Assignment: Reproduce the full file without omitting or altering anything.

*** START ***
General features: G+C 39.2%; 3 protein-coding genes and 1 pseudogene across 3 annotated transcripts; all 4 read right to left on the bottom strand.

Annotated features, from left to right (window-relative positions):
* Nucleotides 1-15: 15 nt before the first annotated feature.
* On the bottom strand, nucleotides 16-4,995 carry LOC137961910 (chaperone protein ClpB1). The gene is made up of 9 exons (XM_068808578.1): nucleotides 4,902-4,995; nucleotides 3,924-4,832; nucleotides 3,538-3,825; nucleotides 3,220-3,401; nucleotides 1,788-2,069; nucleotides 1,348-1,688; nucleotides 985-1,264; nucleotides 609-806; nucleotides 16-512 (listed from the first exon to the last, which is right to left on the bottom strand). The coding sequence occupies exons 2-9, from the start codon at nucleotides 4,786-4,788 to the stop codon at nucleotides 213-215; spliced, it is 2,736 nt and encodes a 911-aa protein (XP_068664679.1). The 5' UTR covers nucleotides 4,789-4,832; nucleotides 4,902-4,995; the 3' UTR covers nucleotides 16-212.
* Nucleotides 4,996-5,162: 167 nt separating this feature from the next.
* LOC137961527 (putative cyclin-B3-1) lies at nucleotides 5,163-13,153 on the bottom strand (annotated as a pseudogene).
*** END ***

General features: G+C 39.2%; 3 protein-coding genes and 1 pseudogene across 3 annotated transcripts; all 4 read right to left on the bottom strand.

Annotated features, from left to right (window-relative positions):
* Nucleotides 1-15: 15 nt before the first annotated feature.
* On the bottom strand, nucleotides 16-4,995 carry LOC137961910 (chaperone protein ClpB1). The gene is made up of 9 exons (XM_068808578.1): nucleotides 4,902-4,995; nucleotides 3,924-4,832; nucleotides 3,538-3,825; nucleotides 3,220-3,401; nucleotides 1,788-2,069; nucleotides 1,348-1,688; nucleotides 985-1,264; nucleotides 609-806; nucleotides 16-512 (listed from the first exon to the last, which is right to left on the bottom strand). The coding sequence occupies exons 2-9, from the start codon at nucleotides 4,786-4,788 to the stop codon at nucleotides 213-215; spliced, it is 2,736 nt and encodes a 911-aa protein (XP_068664679.1). The 5' UTR covers nucleotides 4,789-4,832; nucleotides 4,902-4,995; the 3' UTR covers nucleotides 16-212.
* Nucleotides 4,996-5,162: 167 nt separating this feature from the next.
* LOC137961527 (putative cyclin-B3-1) lies at nucleotides 5,163-13,153 on the bottom strand (annotated as a pseudogene).